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Indoor dining at B.C. restaurants suspended due to COVID-19 case surge

Restaurants across British Columbia must suspend indoor dining due to rising coronavirus (COVID-19) case numbers in the province.
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Guests seated for indoor dining service with safety measures in place at Café Medina in Vancouver, BC

Restaurants in British Columbia must suspend offering indoor dining due to rising coronavirus (COVID-19) case numbers across the province.

New public health orders in British Columbia mandating a halt on indoor dining go into effect tonight at midnight. The new public health order amendments were announced by Provincial Health Officer Dr. Bonnie Henry at a live press conference on Monday, March 29. 

Indoor dining will be off the table in the province until April 19. 

The new restrictions do not affect restaurants from offering outdoor or patio dining or take-out and delivery services.It has been just over a year since indoor dining at B.C. restaurants was first banned during the first wave of COVID-19 infections in the province. Those restrictions were lifted at the end of May 2020, but with limited seating capacity and regulations around health protocols and customer contact tracing.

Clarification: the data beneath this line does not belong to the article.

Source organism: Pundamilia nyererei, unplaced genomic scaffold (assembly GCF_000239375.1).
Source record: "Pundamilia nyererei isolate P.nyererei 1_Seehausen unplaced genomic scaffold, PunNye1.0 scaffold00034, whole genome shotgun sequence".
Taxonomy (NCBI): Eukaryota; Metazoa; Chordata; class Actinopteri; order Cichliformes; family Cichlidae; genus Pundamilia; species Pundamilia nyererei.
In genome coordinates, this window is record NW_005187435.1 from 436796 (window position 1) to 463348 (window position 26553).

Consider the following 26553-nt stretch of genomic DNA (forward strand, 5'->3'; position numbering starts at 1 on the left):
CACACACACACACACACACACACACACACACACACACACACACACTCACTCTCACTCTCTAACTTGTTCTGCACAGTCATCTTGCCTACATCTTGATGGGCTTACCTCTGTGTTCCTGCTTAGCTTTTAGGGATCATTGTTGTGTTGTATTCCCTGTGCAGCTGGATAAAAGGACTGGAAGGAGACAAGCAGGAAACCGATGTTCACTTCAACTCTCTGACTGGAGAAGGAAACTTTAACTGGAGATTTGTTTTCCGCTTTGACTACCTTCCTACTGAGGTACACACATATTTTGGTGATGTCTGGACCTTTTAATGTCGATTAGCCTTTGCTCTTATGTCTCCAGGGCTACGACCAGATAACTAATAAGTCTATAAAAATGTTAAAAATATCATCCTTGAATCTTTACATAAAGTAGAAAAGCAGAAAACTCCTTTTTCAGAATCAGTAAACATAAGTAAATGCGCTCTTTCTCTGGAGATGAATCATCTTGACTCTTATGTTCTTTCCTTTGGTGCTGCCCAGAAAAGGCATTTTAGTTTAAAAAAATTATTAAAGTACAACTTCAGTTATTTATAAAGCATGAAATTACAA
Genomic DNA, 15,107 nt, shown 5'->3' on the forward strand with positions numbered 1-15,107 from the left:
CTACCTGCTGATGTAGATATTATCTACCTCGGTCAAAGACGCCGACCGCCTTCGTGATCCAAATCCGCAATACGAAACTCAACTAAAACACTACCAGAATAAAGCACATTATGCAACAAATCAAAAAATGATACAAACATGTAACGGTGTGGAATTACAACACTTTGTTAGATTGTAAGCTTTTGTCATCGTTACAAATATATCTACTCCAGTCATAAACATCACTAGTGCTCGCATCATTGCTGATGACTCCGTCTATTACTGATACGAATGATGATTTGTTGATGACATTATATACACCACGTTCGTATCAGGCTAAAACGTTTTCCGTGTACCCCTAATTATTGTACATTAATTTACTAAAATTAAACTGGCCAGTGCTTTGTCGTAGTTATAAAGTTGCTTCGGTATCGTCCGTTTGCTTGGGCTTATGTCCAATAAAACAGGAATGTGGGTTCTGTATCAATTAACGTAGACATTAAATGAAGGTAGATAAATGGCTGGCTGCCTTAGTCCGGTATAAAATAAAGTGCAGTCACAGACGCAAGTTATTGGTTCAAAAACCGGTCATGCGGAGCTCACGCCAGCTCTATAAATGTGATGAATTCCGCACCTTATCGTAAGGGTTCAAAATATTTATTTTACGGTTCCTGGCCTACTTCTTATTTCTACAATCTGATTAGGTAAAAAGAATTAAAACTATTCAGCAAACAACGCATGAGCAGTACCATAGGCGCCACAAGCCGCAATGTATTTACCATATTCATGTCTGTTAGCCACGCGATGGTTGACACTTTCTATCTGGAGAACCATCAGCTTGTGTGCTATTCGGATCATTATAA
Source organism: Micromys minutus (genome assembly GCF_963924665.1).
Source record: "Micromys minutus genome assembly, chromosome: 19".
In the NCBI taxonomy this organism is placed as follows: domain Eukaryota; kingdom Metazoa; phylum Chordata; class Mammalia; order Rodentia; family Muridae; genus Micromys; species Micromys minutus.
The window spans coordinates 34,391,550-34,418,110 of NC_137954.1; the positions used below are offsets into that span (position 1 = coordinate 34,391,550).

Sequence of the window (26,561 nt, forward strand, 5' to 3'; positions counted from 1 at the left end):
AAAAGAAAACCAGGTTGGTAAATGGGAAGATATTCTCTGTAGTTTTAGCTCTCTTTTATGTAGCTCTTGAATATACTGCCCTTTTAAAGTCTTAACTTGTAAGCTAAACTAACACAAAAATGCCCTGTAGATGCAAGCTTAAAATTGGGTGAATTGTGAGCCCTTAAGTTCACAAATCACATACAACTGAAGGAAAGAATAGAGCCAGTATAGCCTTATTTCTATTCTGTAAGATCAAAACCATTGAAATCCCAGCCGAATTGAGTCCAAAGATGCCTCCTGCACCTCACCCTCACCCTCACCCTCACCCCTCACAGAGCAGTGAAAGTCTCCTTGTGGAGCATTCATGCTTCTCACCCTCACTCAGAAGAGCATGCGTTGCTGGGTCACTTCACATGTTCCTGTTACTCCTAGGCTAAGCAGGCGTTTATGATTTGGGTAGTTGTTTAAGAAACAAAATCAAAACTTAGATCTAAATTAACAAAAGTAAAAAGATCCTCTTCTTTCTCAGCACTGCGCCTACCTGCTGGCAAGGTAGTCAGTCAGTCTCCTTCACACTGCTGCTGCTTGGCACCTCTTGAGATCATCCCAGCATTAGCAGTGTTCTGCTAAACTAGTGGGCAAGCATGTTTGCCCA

Last summer, cities like Vancouver fast-tracked applications for temporary outdoor dining spaces in order to help restaurants recoup some of the lost revenue from reduced indoor dining capacities and other pandemic-related financial woes.

In recent weeks, however, COVID-19 case counts have risen sharply in B.C., including over 2,200 so far that are of COVID-19 "variants of concern."

"We are concerned that these variants are driving current infections," said Henry, which she said is what is prompting a need for the new changes to public health orders.

"Our goal throughout the pandemic here in B.C. has been to find our balance," said Henry. "Our balance is now off," she added, specifically pointing to the COVID-19 variants and the risk that indoor activities pose. 

"The past couple of weeks have put significant challenges in front of us," said Premier John Horgan during Monday's briefing. 

"We have made such great progress together, focusing on our collective well-being. We've come a great distance but we cannot blow it now," added the premier. "We have weeks and weeks to go and we need to redouble our efforts."

Horgan had specific words for B.C. residents aged 20 to 39. "Do not blow this for the rest of us," cautioned Horgan, pleading with younger British Columbians to curtail their social activities.